The Astrology Book Tag

I saw this tag on Kristin Kraves Books (the original creator is Peace, Love, Veggies), and decided to give it a go because astrology is a fascinating esoteric study area (I am a Scorpio, btw). Each of the twelve zodiac signs has its own core personality description, and the headings below roughly reflect these descriptions. For example, the Libra sign is associated with balance in life, and, therefore, below is a request to name a book that is neither good nor bad (an equilibrium between good and bad is reached), and the sign of Leo is associated with power, pride and bravery, and, thus, there is a request below to name courageous characters in a book. As usual, I am not tagging anyone in particular, and everyone is welcome to participate. 

Como Agua Para Chocolate Book CoverI. ARIES – Name a book you’ve read that was full of fire, desire, and passion aries

Como Agua Para Chocolate (Like Water for Chocolate) by Laura Esquivel 

When I think about boundless passion in books, this book by Mexican author Laura Esquivel just pops into my head instantly. Pedro and Tita’s forbidden love in this story is electrifying, and this story is about cooking and delicious food, too (Mexican recipes are included).  Continue reading “The Astrology Book Tag”

The Literary Adaptation Book Tag

Since my two recent book reviews were of books that resulted in major films – Fried Green Tomatoes at the Whistle Stop Café and The Night of the Hunter – I have decided to have a go at this book tag about literary adaptations, slightly changing the original book tag seen at Milibroteca (a Spanish language book blog).

The English Patient Film PosterI. What is your favourite literary adaptation? 

Anthony Minghella’s The English Patient [1996] adapted from the novel of the same name [1992] by Michael Ondaatje.

The English Patient is far from being the most faithful adaptation, but Minghella (The Talented Mr Ripley [1999]) conveyed the spirit and atmosphere of the novel perfectly, and the film boasts great performances from Ralph Fiennes, Kristin Scott Thomas and Juliette Binoche. The score by Gabriel Yared (Betty Blue [1986]) is one of the most beautiful ever produced, too.

Virgin Suicides Film PosterII. What do you consider to be the best book-to-film adaptation?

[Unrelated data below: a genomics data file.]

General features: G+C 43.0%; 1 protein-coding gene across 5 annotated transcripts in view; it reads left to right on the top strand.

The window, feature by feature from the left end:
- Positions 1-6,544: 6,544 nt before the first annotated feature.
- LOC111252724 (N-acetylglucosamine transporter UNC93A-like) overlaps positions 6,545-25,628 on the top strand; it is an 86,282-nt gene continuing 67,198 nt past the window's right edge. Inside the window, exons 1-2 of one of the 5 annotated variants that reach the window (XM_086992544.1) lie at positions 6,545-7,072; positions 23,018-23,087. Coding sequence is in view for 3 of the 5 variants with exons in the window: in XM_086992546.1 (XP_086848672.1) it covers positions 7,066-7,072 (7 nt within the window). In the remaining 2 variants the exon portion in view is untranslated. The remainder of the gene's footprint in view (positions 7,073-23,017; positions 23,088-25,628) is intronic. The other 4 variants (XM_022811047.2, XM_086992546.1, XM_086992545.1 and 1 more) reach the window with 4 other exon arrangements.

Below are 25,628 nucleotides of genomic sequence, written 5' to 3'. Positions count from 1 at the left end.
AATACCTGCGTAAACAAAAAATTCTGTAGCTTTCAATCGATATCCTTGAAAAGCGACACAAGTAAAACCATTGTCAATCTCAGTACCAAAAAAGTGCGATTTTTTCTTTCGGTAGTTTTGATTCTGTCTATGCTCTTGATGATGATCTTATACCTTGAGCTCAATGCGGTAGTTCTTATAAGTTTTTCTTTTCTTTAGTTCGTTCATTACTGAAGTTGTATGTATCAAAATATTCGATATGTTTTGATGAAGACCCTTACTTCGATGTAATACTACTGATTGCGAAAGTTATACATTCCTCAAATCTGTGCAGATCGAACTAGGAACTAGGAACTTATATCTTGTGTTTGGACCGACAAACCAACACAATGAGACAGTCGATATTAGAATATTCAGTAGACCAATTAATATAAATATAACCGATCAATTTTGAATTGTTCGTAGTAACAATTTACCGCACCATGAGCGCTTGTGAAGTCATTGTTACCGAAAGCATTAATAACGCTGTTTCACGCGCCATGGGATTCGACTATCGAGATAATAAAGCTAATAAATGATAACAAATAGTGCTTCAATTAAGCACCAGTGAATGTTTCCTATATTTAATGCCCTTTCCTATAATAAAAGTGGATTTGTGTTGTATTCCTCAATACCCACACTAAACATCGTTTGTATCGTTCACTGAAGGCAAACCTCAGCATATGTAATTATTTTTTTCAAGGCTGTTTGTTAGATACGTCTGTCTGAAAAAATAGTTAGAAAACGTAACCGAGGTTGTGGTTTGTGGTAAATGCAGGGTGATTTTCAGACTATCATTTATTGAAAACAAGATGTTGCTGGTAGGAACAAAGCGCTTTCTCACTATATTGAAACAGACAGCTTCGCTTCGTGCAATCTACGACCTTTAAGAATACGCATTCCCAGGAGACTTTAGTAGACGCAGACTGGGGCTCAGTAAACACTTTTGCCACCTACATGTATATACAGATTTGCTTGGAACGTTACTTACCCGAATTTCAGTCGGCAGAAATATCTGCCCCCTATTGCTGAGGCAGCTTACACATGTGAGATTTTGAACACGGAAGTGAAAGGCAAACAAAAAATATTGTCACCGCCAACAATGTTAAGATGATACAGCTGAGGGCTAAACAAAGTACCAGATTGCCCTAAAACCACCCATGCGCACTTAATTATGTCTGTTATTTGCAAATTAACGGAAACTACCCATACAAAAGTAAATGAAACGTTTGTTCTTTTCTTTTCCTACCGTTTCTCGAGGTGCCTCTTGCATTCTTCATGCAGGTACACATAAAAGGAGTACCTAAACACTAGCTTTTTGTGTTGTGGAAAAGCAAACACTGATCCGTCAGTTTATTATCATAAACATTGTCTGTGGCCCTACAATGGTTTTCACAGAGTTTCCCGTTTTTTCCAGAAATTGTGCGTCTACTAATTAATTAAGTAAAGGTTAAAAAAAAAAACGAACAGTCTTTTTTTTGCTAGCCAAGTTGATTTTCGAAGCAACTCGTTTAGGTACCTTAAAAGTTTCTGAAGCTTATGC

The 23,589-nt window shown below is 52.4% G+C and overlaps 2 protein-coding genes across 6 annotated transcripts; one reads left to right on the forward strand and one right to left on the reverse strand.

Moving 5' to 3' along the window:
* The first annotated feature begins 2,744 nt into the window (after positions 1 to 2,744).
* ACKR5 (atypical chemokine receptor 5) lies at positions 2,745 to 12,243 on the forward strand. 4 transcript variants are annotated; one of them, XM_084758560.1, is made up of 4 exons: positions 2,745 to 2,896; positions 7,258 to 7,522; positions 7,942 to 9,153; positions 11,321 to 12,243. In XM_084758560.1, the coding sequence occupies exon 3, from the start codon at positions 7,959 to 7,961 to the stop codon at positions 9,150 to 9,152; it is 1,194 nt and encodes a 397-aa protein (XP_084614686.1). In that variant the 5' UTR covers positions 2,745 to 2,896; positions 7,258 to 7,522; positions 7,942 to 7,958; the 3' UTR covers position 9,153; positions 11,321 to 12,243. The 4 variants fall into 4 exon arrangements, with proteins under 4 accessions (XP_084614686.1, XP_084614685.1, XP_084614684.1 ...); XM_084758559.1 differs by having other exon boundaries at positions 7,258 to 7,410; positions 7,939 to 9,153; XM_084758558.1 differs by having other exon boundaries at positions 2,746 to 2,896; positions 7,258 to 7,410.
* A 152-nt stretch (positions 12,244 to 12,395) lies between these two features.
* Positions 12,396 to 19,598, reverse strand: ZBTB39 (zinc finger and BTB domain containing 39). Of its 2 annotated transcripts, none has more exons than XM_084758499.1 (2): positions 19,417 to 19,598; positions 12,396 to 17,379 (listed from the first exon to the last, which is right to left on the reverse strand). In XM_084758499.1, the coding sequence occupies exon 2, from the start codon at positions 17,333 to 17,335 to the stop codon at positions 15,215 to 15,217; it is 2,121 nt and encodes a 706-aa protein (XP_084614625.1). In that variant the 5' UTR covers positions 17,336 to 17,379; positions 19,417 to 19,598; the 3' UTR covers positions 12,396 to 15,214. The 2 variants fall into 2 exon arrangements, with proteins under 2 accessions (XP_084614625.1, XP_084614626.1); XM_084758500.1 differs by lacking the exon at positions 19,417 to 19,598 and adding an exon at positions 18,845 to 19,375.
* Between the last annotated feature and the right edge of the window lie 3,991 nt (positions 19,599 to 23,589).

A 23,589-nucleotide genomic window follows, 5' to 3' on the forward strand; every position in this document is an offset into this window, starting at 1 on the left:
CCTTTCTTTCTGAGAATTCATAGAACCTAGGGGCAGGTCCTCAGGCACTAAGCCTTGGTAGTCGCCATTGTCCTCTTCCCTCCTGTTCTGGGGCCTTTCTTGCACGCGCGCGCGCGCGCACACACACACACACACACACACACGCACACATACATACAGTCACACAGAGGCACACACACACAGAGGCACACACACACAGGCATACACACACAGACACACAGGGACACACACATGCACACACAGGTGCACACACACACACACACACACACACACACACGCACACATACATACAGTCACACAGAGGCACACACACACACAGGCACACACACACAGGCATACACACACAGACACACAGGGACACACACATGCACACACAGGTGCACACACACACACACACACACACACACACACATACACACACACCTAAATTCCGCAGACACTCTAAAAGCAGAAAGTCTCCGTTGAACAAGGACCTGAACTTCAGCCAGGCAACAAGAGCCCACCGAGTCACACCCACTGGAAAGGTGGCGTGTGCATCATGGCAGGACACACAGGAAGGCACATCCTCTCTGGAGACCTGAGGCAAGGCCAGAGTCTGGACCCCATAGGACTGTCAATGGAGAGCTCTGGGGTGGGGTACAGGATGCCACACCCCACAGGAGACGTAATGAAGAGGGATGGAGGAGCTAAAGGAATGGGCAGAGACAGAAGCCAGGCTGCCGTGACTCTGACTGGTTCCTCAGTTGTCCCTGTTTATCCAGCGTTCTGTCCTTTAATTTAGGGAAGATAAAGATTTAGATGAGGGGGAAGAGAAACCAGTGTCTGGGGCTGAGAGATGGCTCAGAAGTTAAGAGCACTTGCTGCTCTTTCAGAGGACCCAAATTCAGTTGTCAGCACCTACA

Sofia Coppola’s The Virgin Suicides [1999] adapted from the novel of the same name [1993] by Jeffrey Eugenides. 

In my opinion, some of the best ever literary adaptations include Gone with the Wind [1939], Rosemary’s Baby [1968] and Harry Potter and the Philosopher’s Stone [2001], but there is still something very special about Sofia Coppola’s The Virgin Suicides, so I choose that film. It is a beautiful, haunting adaptation which remains largely faithful to the source material. Coppola did an amazing job conveying the suburban claustrophobia and hidden despair and tension of the girls. Continue reading “The Literary Adaptation Book Tag”

The Classics Book Tag

Being a voracious reader of classics, I have decided to give this tag a go. I first saw the tag on Supernova Writes, but the original creator is It’s a Books World

The Master and MargaritaI. An overhyped classic you really didn’t like: 

This is hard because I like most classics. I guess I did not particularly like Bulgakov’s The Master and Margarita. I do not consider it too overhyped, but I simply did not enjoy it, be it the story or the style, and I really did try since I read it at least twice. Perhaps, some doses of magical realism do not agree with me at all.

II. Favourite time period to read about:

I am not picky and I enjoy novels set from ancient history to modern times. If I have to choose, I will go for the 19th century or early 20th century-set novels. There is just something fascinating about this period, and the earliest novels of Agatha Christie and Arthur Conan Doyle are the best detective stories in the world.  Continue reading “The Classics Book Tag”